Neil LaBute: I think what was fun for most of these actors was watching the others work. One of the things we did that was helpful to the ensemble getting along was shooting in video… we shot on the digital system, which allowed us to keep shooting, unlike traditionally shooting with film. And minimizing those technical glitches we could shoot longer and allowed the actors to just go, go, go and spill more of their ideas and original aspects to their performance. Another thing we did was, we created, on the set, a green room for the actors. This was a big green room just for the actors right on the sound stage where they could watch the others shooting their scene, and they weren’t isolated like they are when they have their individual trailers. This allowed them to stay close to the scenes even when they were not in the scene. The idea came from Sony/Screen Gems. They’d done it before and we thought it was a good idea. It kept people close, kept them engaged as to what was going on.
Flix66.com: I’m wondering about your future projects. Do you think you’ll do more comedies or lean more towards a dramatic project on the horizon?
Neil LaBute: I really enjoyed working with Sam Jackson doing a thriller, LAKEVIEW TERRACE, a thriller with suspense that also had something to say about race. That Kind of project appeals to me and I’m looking into another project with Sam in the future. I constantly go back to the stage, and I’m working on a new play in New York in the fall and one in London in winter, and I’ll see where my film projects fall from there.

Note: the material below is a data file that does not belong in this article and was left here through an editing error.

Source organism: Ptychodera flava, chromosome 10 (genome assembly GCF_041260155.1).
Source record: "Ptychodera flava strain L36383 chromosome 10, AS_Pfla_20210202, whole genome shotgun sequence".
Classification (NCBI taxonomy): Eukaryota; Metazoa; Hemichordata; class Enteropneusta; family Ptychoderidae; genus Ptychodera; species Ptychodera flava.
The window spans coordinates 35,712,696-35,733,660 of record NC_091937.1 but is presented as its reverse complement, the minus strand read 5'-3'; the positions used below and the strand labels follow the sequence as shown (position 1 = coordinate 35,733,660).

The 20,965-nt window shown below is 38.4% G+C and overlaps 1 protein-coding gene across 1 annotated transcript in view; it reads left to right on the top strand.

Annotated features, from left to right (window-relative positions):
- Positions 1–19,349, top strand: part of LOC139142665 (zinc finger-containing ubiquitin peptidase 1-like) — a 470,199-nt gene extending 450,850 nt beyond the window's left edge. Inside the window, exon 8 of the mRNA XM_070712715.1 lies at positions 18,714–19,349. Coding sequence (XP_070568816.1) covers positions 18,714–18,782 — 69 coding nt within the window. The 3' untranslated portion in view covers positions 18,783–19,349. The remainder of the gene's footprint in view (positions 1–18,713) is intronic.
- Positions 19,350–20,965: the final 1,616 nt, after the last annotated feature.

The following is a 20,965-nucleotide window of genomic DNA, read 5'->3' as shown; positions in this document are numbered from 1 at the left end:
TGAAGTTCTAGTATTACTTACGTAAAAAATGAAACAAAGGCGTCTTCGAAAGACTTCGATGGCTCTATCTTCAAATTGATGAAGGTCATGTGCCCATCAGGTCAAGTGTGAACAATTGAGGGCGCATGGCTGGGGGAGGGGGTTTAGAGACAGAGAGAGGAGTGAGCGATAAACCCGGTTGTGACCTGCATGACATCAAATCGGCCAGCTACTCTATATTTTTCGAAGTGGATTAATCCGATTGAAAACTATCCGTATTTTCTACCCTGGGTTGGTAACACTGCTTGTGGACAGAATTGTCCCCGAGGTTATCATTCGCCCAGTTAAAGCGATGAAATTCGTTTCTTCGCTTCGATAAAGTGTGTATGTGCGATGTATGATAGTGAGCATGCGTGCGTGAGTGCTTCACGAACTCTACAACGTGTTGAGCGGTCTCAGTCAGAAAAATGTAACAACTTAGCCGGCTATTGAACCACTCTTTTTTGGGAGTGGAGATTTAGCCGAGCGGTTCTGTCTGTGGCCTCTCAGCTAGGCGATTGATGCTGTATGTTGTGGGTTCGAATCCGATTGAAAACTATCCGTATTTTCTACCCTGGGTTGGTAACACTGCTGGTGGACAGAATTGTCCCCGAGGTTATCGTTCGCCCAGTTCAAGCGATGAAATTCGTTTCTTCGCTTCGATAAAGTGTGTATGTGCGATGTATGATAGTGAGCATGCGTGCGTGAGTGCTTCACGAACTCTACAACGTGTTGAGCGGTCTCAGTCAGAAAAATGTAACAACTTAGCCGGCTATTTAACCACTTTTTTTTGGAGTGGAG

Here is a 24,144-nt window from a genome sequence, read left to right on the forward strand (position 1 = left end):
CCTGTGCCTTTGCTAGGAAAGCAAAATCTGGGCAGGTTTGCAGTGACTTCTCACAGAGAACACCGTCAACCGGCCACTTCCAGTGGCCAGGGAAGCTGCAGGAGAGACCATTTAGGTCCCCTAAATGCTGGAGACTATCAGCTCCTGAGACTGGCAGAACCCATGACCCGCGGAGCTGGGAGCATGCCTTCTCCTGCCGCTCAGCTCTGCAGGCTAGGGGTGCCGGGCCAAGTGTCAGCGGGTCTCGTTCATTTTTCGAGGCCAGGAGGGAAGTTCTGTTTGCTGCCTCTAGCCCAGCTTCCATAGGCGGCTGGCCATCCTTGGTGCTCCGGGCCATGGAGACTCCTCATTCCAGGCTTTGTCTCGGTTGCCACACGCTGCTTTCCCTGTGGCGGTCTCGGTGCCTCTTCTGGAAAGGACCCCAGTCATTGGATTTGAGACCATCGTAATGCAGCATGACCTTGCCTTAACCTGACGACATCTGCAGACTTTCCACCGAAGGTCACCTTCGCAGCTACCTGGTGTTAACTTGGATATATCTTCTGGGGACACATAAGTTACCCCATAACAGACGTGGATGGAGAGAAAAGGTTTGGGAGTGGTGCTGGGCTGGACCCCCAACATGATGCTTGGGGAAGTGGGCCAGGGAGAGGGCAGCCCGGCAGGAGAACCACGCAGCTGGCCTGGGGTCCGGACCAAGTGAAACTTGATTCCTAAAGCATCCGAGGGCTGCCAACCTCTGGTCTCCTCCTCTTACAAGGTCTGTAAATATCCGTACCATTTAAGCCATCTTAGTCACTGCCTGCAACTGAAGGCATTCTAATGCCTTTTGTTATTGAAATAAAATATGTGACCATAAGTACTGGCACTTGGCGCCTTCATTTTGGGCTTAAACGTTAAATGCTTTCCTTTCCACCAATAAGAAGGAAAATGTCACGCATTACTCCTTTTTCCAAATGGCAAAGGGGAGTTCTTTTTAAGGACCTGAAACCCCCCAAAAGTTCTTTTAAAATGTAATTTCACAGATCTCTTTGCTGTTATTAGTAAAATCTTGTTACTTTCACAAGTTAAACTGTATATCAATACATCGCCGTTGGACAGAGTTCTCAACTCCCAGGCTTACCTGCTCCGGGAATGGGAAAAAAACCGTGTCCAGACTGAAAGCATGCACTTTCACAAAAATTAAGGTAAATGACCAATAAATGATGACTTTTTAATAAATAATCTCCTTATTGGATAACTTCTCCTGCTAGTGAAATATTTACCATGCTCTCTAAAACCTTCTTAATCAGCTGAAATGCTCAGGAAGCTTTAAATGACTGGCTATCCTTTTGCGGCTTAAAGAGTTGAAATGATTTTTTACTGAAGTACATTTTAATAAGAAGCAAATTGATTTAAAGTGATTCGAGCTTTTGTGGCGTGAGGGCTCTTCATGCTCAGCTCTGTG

Flix66.com: Again, Neil, thanks so much for talking to us here at Flix66, but one last question before I go, I wanted to know what movie, of all time, other than DEATH AT A FUNERAL (of course) would you consider your favorite?
Neil LaBute: Favorite movie anybody’s made or mine? I’d have to say all time it’s probably something like LA DOLCE VITA, a movie that I’m just happier watching than anything else, if it comes on I’ll stop and watch it. Other movies I’ve seen more are like Woody Allen’s MANHATTAN, I love THE WIZARD of OZ, too, actually, but I’d have to say LA DOLCE VITA for all time.
Flix66.com: Thank you, Mr. Labute, and again best of luck with your future endeavors.